Commentary

Peppers Pride streaking toward record books

Updated: March 24, 2008, 9:35 PM ET
By Bill Finley | Special to ESPN.com

Joe Allen would be the first to admit that he's not much of a dreamer or very adventurous. He likes the easy challenges, the ones where his mare doesn't have to work too hard, is pretty sure to win and he's sure to collect another nice check.

That might not be for everyone, but Allen's strategy certainly has its merits. Peppers Pride, his remarkable New Mexico-bred mare, has never lost in 15 career starts, has earned $816,665 and is two victories away from breaking one of the most revered records in thoroughbred racing. It is believed that no horse in modern times has won 17 straight.

"The record isn't why we are where we are today with her," said Allen, who is the owner and breeder of the 5-year-old mare. "We just try to do what's best for the mare. We've been criticized because we haven't gone out of state and we haven't run against the boys, but when you have an opportunity to run for the money we get to run for it doesn't make much sense to go do anything else."

By Desert God out of Lady Pepper, Peppers Pride's latest win came Sunday in the $100,000 Sydney Valenti Handicap at Sunland Park, which she won by 1 lengths under regular rider Carlos Madeira. It was her first start of the year. Win No. 15 wasn't much different than wins 1 through 14. In every one of her starts, she has raced in New Mexico, against New Mexico breds and against fillies.

Even the main competition is usually pretty much the same. A mare named Theregoesdancer has finished second behind her six times, one time losing by a mere nose. And the racing secretaries don't seem that interested in giving her rivals a chance. After winning 14 straight, she somehow dropped two pounds, down to 125, when she ran in the Valenti Handicap Sunday.

There was a time when there wouldn't have been much money in beating up on New Mexico breds. But the Land of Enchantment has become one of those places where the racetrack purses have been artificially fattened by the proceeds from slot machines. A good horse can make very good money there.

So, that's where Peppers Pride will stay. Her next start is likely to come in something called the Russell and Helen Foutz Distaff Handicap, a $75,000 race run April 26 at SunRay Park. They might be going for 17 straight sometime this summer at Ruidoso Downs.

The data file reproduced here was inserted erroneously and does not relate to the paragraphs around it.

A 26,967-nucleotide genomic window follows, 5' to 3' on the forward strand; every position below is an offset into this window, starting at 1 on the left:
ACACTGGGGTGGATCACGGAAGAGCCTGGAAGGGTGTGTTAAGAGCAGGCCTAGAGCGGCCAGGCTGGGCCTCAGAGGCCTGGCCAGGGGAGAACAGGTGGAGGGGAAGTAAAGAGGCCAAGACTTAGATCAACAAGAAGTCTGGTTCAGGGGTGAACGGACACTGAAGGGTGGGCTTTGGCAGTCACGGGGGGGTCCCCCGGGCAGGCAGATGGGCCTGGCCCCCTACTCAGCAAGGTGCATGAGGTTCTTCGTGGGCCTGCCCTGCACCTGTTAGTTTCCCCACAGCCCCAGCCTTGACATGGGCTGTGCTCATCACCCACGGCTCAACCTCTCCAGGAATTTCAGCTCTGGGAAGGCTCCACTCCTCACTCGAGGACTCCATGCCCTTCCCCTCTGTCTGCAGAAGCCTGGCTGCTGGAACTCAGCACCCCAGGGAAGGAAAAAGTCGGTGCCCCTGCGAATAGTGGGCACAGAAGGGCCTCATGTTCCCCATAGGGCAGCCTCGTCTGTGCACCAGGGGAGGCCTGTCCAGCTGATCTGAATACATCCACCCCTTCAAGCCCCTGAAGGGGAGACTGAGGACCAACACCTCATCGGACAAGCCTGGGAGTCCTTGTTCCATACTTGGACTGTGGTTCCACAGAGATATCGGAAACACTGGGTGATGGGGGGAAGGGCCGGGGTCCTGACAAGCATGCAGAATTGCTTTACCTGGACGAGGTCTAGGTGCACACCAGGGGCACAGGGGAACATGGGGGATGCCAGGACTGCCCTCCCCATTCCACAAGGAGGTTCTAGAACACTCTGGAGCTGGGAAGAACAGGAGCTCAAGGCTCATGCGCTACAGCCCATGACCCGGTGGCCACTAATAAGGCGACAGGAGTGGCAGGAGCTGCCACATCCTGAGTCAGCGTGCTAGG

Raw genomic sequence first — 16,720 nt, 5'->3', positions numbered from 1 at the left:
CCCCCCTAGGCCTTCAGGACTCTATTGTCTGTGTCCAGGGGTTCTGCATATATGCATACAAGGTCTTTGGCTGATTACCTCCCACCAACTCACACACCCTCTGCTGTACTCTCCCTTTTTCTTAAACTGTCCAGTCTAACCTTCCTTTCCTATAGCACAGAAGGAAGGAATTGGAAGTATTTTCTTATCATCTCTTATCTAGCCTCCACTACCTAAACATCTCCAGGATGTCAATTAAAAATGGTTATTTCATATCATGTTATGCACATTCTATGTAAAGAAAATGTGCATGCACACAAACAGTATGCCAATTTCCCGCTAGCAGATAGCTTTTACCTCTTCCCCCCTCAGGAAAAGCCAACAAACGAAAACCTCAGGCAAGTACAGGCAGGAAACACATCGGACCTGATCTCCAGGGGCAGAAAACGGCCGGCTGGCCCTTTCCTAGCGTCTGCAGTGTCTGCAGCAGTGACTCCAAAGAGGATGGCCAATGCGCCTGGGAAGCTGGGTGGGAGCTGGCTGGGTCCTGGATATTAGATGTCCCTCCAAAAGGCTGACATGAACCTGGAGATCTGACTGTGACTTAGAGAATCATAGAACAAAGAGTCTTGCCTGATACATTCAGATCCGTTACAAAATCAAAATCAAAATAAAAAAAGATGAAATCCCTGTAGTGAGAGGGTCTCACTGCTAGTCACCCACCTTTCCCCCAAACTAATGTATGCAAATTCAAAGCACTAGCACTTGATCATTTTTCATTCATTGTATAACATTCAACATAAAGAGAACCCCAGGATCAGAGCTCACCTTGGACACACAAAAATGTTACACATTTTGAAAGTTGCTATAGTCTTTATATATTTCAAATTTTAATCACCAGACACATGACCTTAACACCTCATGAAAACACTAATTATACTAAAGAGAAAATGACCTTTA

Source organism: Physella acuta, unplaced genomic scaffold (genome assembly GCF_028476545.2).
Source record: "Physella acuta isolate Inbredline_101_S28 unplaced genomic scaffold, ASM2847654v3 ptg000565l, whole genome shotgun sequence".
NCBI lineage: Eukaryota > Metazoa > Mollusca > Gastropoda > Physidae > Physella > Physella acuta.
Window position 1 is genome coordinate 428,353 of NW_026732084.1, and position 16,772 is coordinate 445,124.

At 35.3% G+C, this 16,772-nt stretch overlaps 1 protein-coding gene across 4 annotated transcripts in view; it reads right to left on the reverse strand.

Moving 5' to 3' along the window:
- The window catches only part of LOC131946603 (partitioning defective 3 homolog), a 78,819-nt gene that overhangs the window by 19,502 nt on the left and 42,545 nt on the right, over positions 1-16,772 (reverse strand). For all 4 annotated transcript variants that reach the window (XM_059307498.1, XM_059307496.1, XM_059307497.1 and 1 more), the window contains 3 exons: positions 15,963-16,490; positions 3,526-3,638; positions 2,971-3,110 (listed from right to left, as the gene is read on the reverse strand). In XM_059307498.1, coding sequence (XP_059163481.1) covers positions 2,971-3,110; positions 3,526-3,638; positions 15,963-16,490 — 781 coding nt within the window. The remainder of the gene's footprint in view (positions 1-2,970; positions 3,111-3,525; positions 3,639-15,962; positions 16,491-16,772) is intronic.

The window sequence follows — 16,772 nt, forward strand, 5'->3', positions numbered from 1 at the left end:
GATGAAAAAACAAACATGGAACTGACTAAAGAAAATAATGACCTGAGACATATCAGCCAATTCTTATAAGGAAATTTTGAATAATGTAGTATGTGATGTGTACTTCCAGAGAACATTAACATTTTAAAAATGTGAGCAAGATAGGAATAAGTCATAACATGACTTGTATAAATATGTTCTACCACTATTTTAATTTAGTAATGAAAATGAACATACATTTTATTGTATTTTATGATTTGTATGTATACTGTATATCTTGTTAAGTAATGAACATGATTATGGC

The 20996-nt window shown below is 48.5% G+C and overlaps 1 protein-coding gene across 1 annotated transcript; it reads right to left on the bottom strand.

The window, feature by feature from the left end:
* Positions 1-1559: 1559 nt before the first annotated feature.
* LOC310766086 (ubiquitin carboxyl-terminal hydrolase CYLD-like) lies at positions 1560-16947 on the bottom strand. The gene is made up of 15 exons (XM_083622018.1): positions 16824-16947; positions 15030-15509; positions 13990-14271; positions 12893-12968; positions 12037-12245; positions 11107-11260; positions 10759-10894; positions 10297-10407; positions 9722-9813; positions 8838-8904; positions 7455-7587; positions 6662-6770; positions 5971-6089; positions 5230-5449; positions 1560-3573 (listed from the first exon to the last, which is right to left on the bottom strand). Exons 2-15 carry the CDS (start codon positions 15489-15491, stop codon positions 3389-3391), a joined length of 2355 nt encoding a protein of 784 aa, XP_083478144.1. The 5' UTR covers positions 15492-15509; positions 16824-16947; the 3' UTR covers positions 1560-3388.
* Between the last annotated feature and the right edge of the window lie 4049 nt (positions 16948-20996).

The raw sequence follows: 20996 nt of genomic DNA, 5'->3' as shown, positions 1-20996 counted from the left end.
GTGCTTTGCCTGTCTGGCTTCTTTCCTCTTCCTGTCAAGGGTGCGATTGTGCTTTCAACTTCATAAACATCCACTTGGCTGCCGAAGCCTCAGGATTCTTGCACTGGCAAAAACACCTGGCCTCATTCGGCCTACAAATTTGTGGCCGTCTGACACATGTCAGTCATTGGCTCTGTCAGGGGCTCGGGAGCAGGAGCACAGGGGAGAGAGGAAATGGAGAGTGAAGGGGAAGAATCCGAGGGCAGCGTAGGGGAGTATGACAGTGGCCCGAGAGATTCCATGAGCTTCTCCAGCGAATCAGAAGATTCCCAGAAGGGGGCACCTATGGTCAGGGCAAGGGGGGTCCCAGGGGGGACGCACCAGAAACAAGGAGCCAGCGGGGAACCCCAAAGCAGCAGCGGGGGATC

"We'd run her more often but there aren't that many stakes races out there for New Mexico bred fillies," Allen said. "Basically, there's one stakes race for her at everyone of the tracks in New Mexico."

Allen and his trainer, Joel Marr, are well aware of the 16-straight record, and they're a little bit uncomfortable with any comparisons it might elicit. Citation, Cigar and a horse named Hallowed Dreams have all won 16 straight. Much like Peppers Pride, Hallowed Dreams made her mark winning a lot of easy races, in her case state-bred events in Louisiana. Citation and Cigar, though, are two of the all-time greats, and they understand that their horse is not in their league.

"We know that this filly is not Citation or Cigar," Allen said. "She's not War Pass, either. We haven't been the ones to compare her to those horses. We're just glad to have her."

Allen says everyone has an opinion about how to handle Peppers Pride. Most want him to head out of town to run in a big race somewhere. He hasn't ruled it out, but seems perfectly content to stay at home. Peppers Pride will be retired at the end of the year, meaning time is running out for her to run in a graded stakes race somewhere.

As long as Peppers Pride stays in New Mexico and stays healthy, she probably will win at least 17 straight. As Marr see it, that will be a special accomplishment, no matter where it occurs.

"We're just trying to win races and take care of her," he said. "We're not worrying about the record. But if she were to do it we'd feel very privileged. To win that many in a row, I don't care if you're running in the bushes; it takes a lot of luck and it takes a great athlete to do it. Whether she's great just in her category or overall, to us, it doesn't really matter. She's just been super."

But how would she do in the major leagues? Aren't they curious?

"Sure, I'm curious," Marr said. "But it's not going to happen in the near future. Her next couple of races will be in New Mexico and we'll only be running her as long as she stays 100 percent and completely ready to go. As far as leaving, sure, you wonder, especially when you read everything that's been written about her nationally. They say she's no this, no that; she'd be nothing more than a claimer at Churchill Downs. Maybe they're right. It doesn't matter. That's not what she's about."

Bill Finley is an award-winning racing writer whose work has appeared in the New York Times, USA Today and Sports Illustrated. Contact Bill at wnfinley@aol.com.

• Bill Finley is an award-winning horse racing writer whose work has also appeared in The New York Times, USA Today and Sports Illustrated.
• To contact Bill, email him at wnfinley@aol.com